The Federal Trade Commission (FTC) and US Department of Justice’s (DOJ) Antitrust Division have been actively challenging mergers and acquisitions (M&A) across a variety of industries where there is not a viable or acceptable remedy to mitigate the agencies’ competitive concerns. Parties to M&A transactions that the FTC or the DOJ believe are likely to harm competition may remedy those concerns by divesting certain businesses or assets. The parties may divest the business or assets that raise anticompetitive concerns and proceed with the remainder of the transaction. Divestitures in horizontal mergers (i.e., transactions between competitors) aim to maintain or replace the competition in the relevant market that might otherwise be lost as a result of the transaction.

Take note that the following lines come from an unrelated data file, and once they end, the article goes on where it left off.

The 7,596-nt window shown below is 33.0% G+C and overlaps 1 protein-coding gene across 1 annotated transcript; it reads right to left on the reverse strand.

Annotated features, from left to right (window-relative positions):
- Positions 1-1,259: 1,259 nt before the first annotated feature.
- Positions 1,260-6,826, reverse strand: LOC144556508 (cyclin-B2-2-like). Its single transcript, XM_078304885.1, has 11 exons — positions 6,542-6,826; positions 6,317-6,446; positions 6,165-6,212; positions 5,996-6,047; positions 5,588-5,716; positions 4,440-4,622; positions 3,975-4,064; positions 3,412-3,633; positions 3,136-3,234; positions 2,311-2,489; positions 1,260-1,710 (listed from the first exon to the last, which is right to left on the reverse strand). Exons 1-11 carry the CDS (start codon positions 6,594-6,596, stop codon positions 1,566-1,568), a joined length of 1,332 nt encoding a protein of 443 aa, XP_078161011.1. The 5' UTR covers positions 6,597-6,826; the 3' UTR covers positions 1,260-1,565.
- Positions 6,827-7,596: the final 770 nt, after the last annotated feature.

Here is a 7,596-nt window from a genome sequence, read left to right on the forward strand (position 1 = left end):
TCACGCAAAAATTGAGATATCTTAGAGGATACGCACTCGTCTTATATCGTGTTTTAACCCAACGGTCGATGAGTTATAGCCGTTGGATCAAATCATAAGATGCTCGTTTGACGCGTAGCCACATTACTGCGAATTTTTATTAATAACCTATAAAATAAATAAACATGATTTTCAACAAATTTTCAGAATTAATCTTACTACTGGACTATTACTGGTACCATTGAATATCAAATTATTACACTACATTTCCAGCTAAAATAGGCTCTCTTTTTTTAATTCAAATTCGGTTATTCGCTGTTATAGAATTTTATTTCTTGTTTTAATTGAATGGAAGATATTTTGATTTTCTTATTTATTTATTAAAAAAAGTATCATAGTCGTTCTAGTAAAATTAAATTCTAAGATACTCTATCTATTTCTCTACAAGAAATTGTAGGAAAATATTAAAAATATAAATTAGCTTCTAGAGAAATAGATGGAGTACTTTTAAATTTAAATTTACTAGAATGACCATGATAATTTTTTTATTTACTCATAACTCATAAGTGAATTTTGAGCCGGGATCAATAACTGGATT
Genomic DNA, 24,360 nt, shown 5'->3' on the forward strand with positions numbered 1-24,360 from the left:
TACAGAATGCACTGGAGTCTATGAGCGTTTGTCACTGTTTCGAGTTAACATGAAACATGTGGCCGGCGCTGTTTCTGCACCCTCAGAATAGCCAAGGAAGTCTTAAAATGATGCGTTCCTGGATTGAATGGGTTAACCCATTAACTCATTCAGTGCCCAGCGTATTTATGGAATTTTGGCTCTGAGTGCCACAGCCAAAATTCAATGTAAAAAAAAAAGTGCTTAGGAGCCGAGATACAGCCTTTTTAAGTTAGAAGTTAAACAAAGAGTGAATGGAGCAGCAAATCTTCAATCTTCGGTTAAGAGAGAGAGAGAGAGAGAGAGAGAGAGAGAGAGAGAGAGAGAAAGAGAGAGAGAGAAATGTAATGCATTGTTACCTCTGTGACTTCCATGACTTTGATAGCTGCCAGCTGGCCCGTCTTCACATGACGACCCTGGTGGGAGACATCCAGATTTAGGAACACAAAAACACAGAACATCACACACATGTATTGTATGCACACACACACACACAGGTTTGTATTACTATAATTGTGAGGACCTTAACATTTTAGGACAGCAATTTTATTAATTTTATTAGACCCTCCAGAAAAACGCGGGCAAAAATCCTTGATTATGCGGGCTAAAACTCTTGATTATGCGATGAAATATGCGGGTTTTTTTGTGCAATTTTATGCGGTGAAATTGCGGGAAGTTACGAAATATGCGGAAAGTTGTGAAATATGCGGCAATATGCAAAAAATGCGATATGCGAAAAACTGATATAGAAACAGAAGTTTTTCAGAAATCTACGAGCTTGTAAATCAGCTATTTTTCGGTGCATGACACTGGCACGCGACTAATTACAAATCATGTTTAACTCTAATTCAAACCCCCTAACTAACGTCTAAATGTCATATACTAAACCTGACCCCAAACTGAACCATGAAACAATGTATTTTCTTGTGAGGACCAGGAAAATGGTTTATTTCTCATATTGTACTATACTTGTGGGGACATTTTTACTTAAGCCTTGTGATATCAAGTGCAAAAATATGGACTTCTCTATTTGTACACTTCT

Proposed divestitures are evaluated on the particular facts of the case and must be robust enough to present a viable competitor. Recent transactions demonstrate that the FTC and DOJ will reject divestiture proposals that the agency finds insufficient, putting the entire deal at risk for merging parties. Before proposing a remedy to the FTC or DOJ, parties should keep the following in mind: (1) in today’s enforcement environment, the agencies are more demanding in seeking effective remedies; (2) the agencies are more likely to require a buyer up front, particularly if the parties seek to divest assets that are less than an entire on-going, stand-alone business, or the to-be-divested assets are at risk of deterioration pending divestiture; and (3) a buyer must be competitively and financially viable.
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